Hauled the pedalometer on a newly fiberglassed El Arbol.
Roadie and bandleader Justin Ancheta’s helped me with the flberglassing alot over the past week so that the Arbol would be in shape for the gig.
Loading up Guella’s gear at Audio Box studio.
Rock The Bike roadies Kai, Geoff and Jeff, and Guella’s lead singer Dave on the way to the gig.
Setting up the gig at Market Bar. Photo: Kai.
Guella rocking out under pedal power. Two of our best generators, the Electric Mundo and the Electric Fender Blender Pro (at stage left) powered all of the band’s instruments, the mixer, one JBL PRX, and lighting.
Big ToDo puppeteers treated us to a bike rap!
Late night gear return mission. Aufdencamp surfs in the distance as Leif tows two Fender Blender Pros behind a Mundo.
On Earth Hour, hundreds of millions of people around the world come together to call for action on climate change by turning off their lights for one hour. The movement symbolizes that, by working together, each of us can make a positive impact in this fight.
Here in San Francisco, we’re celebrating by having a community celebration at Market Bar (1 Ferry Building # 36), 6-11pm. This will be a great night with lots of awesome people and a fun party vibe.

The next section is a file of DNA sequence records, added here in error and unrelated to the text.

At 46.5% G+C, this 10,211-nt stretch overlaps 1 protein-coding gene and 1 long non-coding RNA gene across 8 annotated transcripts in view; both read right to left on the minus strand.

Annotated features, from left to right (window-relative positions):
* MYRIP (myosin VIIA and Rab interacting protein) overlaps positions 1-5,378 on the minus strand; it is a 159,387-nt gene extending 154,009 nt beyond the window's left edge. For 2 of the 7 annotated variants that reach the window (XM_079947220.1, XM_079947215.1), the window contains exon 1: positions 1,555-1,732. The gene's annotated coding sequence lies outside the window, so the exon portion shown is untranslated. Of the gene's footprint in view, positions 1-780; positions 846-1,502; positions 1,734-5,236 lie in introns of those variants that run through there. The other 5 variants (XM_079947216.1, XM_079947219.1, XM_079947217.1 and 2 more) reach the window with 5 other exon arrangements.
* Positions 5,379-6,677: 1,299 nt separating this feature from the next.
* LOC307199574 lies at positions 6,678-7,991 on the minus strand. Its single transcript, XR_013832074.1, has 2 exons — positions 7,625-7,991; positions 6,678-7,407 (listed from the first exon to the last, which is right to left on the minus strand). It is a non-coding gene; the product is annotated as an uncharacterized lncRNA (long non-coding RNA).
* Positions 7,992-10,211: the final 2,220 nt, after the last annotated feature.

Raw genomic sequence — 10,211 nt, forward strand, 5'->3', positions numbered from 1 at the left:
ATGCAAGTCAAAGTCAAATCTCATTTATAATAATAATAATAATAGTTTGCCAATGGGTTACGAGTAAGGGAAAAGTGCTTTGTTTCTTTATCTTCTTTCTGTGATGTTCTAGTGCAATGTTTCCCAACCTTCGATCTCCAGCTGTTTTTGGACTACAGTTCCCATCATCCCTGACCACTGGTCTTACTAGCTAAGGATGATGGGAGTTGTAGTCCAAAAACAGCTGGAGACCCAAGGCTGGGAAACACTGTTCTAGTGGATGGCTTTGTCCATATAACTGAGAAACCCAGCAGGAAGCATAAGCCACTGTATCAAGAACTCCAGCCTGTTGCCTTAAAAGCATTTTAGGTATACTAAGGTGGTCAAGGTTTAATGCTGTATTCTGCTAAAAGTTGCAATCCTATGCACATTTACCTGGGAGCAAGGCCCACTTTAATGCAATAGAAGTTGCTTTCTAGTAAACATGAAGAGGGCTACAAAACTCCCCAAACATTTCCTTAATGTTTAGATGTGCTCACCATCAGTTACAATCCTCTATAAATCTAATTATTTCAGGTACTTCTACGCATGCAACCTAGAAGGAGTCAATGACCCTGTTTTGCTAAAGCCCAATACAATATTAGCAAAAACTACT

What’s going on?? Read on…
The event starts with a gear haul cruiser ride from 21st and York St. at 6pm.
We’ll also have:-
A Pedal-Powered Stage
Bike blended cocktails
Mundo Surfing demonstration
El Arbol Root Deployment demonstration
This was a fantastic event last year. Set up outside in the patio of Market Bar, with the backdrop of the Ferry Building clock tower, we drew a huge crowd of tourists, passersby, press, friends, politicians, nonprofit tablers, and bands. It was a fun mix and the Mayor even stopped by and made a speech. Hopefully we’ll have a warm night and a good turnout again this year.